Egypt’s intelligence director has claimed the US agreed to imprison Egyptian-American activist Mohamed Soltan after he was released from prison in Egypt in 2015, Politico reported.
In a visit to Washington last month, Abbas Kamel asked lawmakers why Soltan was “free and living in Virginia” when the US had promised Egypt that he would serve the remainder of his life sentence in a US prison.
Kamel gave congressional staffers a document appearing to be a signed agreement between Egyptian and American officials laying out such an arrangement.
The document, written in Arabic, appears to have been signed by an American embassy representative and a representative of “Interpol Cairo”.
It states that Soltan is to be sent to “his home country to resume his sentence under the oversight of the appropriate authorities”.
Soltan, an Ohio State University economics graduate, mediated between foreign media and protest leaders at Cairo’s Rabaa al-Adawiya square in July 2013.
He was arrested shortly after the protests were violently stamped out and spent nearly two years in prison, 490 days of which he was on hunger strike. He told MEE in a previous interview that he lost a third of his body weight and nearly died 10 times.
His hunger strike gained worldwide attention, adding pressure on the US government to secure his release.
He was ultimately released from an Egyptian prison in May 2015, stripped of his Egyptian citizenship and sent to the US.
Earlier this year, several members of Soltan’s family were arrested in Egypt, in apparent retaliation for his advocacy work.
US aid to Egypt
Politico reported that it appeared one of the persons’ names in the document was Nolen Johnson, who was a US diplomat based in Egypt at the time of Soltan’s release.
In his Linkedin profile, Johnson states that he “received a group Superior Honor Award for my part in securing the release and repatriation of a high-profile Egyptian-American detainee”.
One person familiar with the issue told Politico the State Department has seen the document and that officials told the person that one of the department’s employees signed the letter when it was pushed on them at the last minute in the airport in Egypt. The person told the newspaper that the document was not legally enforceable.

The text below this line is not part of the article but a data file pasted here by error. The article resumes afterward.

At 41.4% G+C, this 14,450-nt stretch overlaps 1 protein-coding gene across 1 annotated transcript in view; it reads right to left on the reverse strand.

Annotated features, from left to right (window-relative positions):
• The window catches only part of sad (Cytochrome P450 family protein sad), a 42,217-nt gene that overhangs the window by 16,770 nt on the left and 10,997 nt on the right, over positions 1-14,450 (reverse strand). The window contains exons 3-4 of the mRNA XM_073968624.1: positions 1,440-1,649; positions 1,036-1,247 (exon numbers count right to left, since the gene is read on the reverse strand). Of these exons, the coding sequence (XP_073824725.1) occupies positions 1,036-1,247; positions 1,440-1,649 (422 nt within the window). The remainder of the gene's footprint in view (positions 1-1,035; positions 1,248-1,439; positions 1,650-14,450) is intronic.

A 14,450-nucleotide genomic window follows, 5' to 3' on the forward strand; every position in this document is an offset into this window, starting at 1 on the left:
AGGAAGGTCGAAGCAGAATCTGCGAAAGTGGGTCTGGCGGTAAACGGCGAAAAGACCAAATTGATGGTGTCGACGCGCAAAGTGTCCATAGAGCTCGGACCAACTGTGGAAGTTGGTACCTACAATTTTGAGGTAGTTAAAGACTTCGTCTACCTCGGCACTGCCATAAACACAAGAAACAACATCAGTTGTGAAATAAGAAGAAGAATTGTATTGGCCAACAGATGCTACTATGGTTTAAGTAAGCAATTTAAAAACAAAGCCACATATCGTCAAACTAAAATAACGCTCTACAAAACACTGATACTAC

The State Department said it did not have a comment on the letter, and the Egyptian embassy in Washington did not respond to Middle East Eye’s request for comment by the time of publication.
The revelation of the letter comes as progressive members of Congress and rights groups are calling on US President Joe Biden to withhold part of the aid money that is sent to Cairo each year.
Congress has been imposing human rights conditions on $300m of the $1.3bn military aid to Egypt, but previous administrations have issued national security waivers to bypass the restrictions.
Sarah Leah Whitson, executive director of Democracy for the Arab World Now (DAWN), said that conditioning this aid is the “least” that the Biden administration can do.
“In reality, there should be zero US dollars and zero cents going to Egypt’s brutal dictatorship,” she tweeted on Monday.
It is a “fictional notion that aid secures US interests” and there are “bloated and diseased claims that [the] US has 1.5b worth of interests there”.
Biden had previously promised “no more blank checks” for Sisi’s government. However, his administration was criticised earlier this year for approving a $200m arms sale to Egypt around the same time it was reported that the Egyptian government arrested Soltan’s relatives.